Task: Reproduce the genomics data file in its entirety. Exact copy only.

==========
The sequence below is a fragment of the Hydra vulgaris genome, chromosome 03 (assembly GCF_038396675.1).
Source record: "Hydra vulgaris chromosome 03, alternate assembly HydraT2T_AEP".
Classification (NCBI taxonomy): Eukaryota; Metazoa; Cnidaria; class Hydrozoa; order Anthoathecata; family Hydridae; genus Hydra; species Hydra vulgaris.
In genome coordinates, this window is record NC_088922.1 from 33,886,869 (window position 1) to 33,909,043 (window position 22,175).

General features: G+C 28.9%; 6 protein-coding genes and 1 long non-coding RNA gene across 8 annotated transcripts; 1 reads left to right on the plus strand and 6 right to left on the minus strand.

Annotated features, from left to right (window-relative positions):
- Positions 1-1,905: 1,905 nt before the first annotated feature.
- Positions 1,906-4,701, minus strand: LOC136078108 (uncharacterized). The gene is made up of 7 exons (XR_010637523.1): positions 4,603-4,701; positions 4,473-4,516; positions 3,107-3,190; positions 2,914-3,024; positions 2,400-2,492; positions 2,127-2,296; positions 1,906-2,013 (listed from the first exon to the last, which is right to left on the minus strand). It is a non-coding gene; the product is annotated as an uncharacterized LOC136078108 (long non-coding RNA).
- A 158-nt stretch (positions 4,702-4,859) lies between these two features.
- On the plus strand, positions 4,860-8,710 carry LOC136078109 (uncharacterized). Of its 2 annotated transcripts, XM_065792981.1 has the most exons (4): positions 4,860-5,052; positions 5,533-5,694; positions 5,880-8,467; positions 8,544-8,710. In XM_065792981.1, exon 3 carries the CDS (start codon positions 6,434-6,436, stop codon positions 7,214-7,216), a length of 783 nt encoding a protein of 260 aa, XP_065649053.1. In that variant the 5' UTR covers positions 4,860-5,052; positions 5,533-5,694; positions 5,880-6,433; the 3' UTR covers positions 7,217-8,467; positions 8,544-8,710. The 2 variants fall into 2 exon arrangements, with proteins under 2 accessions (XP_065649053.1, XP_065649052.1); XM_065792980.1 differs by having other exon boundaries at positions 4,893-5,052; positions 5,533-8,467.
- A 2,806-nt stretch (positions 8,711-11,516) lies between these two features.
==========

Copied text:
The sequence below is a fragment of the Hydra vulgaris genome, chromosome 03 (assembly GCF_038396675.1).
Source record: "Hydra vulgaris chromosome 03, alternate assembly HydraT2T_AEP".
Classification (NCBI taxonomy): Eukaryota; Metazoa; Cnidaria; class Hydrozoa; order Anthoathecata; family Hydridae; genus Hydra; species Hydra vulgaris.
In genome coordinates, this window is record NC_088922.1 from 33,886,869 (window position 1) to 33,909,043 (window position 22,175).

General features: G+C 28.9%; 6 protein-coding genes and 1 long non-coding RNA gene across 8 annotated transcripts; 1 reads left to right on the plus strand and 6 right to left on the minus strand.

Annotated features, from left to right (window-relative positions):
- Positions 1-1,905: 1,905 nt before the first annotated feature.
- Positions 1,906-4,701, minus strand: LOC136078108 (uncharacterized). The gene is made up of 7 exons (XR_010637523.1): positions 4,603-4,701; positions 4,473-4,516; positions 3,107-3,190; positions 2,914-3,024; positions 2,400-2,492; positions 2,127-2,296; positions 1,906-2,013 (listed from the first exon to the last, which is right to left on the minus strand). It is a non-coding gene; the product is annotated as an uncharacterized LOC136078108 (long non-coding RNA).
- A 158-nt stretch (positions 4,702-4,859) lies between these two features.
- On the plus strand, positions 4,860-8,710 carry LOC136078109 (uncharacterized). Of its 2 annotated transcripts, XM_065792981.1 has the most exons (4): positions 4,860-5,052; positions 5,533-5,694; positions 5,880-8,467; positions 8,544-8,710. In XM_065792981.1, exon 3 carries the CDS (start codon positions 6,434-6,436, stop codon positions 7,214-7,216), a length of 783 nt encoding a protein of 260 aa, XP_065649053.1. In that variant the 5' UTR covers positions 4,860-5,052; positions 5,533-5,694; positions 5,880-6,433; the 3' UTR covers positions 7,217-8,467; positions 8,544-8,710. The 2 variants fall into 2 exon arrangements, with proteins under 2 accessions (XP_065649053.1, XP_065649052.1); XM_065792980.1 differs by having other exon boundaries at positions 4,893-5,052; positions 5,533-8,467.
- A 2,806-nt stretch (positions 8,711-11,516) lies between these two features.